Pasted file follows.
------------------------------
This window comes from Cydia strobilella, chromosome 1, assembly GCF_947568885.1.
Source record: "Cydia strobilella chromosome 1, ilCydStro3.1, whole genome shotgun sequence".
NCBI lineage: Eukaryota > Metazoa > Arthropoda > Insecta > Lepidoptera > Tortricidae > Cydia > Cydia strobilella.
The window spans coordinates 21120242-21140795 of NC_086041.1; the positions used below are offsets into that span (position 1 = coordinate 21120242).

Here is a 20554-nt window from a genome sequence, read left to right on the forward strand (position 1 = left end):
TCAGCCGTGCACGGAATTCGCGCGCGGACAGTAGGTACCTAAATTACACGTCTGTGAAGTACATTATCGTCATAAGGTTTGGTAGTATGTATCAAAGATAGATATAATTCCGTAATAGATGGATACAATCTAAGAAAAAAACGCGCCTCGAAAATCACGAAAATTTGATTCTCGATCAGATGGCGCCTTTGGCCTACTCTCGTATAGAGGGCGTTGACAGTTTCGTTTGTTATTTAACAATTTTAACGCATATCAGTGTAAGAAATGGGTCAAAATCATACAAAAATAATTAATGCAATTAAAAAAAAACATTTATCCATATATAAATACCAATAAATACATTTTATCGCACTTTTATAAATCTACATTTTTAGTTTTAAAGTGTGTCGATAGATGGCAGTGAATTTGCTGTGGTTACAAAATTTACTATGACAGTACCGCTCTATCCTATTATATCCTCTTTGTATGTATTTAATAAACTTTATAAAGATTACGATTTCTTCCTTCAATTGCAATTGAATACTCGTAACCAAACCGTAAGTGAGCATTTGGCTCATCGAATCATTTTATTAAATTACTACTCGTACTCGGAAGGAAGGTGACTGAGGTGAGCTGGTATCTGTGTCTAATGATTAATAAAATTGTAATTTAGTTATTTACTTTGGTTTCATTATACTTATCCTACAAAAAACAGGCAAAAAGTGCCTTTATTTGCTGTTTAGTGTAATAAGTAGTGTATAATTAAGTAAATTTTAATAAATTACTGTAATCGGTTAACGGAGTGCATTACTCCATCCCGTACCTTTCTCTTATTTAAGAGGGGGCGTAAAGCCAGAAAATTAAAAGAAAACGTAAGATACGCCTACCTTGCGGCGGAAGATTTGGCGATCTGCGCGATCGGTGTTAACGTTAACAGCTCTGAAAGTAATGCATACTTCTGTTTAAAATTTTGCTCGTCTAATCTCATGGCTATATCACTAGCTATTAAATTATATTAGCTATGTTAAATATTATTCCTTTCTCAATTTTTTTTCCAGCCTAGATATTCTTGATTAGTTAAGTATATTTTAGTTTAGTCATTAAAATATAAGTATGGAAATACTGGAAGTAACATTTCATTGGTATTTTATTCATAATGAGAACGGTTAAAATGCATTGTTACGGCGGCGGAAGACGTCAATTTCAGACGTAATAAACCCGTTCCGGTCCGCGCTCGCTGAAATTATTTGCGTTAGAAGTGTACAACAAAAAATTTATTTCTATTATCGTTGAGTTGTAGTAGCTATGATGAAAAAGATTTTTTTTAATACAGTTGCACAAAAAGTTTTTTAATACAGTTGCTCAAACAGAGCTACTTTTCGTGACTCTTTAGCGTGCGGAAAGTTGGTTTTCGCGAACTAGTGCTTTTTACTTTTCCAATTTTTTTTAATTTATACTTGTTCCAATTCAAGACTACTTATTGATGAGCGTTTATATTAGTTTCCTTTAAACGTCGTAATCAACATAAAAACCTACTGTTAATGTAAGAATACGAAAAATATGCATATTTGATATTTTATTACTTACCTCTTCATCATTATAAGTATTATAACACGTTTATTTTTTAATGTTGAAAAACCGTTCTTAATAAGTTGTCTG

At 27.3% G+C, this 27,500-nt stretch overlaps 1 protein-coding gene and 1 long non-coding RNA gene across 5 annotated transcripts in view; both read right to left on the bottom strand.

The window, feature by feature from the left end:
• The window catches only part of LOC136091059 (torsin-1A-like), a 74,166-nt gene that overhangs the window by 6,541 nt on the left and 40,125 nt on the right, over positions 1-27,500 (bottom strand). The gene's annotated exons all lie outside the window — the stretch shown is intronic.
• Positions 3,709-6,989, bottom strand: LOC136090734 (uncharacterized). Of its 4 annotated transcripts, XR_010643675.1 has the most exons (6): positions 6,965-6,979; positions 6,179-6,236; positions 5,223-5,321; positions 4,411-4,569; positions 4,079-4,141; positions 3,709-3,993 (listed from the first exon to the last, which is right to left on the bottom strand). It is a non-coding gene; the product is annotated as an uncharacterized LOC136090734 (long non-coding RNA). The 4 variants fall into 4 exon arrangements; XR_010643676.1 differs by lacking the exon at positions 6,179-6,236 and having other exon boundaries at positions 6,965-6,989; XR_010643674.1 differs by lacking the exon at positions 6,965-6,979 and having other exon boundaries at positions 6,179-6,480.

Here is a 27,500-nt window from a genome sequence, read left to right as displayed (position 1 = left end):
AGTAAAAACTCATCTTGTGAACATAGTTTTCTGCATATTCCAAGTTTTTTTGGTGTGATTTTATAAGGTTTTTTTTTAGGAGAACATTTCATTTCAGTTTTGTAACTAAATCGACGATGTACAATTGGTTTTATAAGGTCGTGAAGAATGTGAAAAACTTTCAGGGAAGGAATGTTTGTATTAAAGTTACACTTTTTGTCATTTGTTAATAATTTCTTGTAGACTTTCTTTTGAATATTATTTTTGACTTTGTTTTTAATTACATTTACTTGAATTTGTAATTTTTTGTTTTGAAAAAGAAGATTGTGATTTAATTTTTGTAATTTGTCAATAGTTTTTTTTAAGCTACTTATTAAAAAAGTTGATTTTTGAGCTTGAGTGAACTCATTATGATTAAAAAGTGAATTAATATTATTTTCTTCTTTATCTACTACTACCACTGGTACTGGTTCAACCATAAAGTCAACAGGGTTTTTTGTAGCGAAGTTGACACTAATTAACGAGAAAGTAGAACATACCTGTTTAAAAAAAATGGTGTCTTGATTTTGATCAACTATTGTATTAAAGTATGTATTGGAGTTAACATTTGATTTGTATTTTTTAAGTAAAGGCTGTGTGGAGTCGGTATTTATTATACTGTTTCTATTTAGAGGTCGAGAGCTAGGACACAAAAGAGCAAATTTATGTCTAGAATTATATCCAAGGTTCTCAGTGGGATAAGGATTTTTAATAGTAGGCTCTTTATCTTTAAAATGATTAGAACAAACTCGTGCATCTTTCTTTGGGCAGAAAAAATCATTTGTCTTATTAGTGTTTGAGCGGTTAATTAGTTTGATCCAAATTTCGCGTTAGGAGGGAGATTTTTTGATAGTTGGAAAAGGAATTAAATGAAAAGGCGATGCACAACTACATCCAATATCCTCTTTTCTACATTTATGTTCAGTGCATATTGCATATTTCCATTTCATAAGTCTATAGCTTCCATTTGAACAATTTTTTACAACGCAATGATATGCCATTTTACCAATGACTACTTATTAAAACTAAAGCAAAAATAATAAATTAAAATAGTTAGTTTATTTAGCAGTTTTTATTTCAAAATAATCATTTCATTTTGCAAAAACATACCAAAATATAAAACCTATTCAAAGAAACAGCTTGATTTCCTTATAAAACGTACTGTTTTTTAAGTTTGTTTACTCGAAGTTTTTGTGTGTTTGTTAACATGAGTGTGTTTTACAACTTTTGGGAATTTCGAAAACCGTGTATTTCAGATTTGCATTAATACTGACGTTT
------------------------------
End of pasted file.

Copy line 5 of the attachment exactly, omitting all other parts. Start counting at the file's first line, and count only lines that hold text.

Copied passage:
Here is a 20554-nt window from a genome sequence, read left to right on the forward strand (position 1 = left end):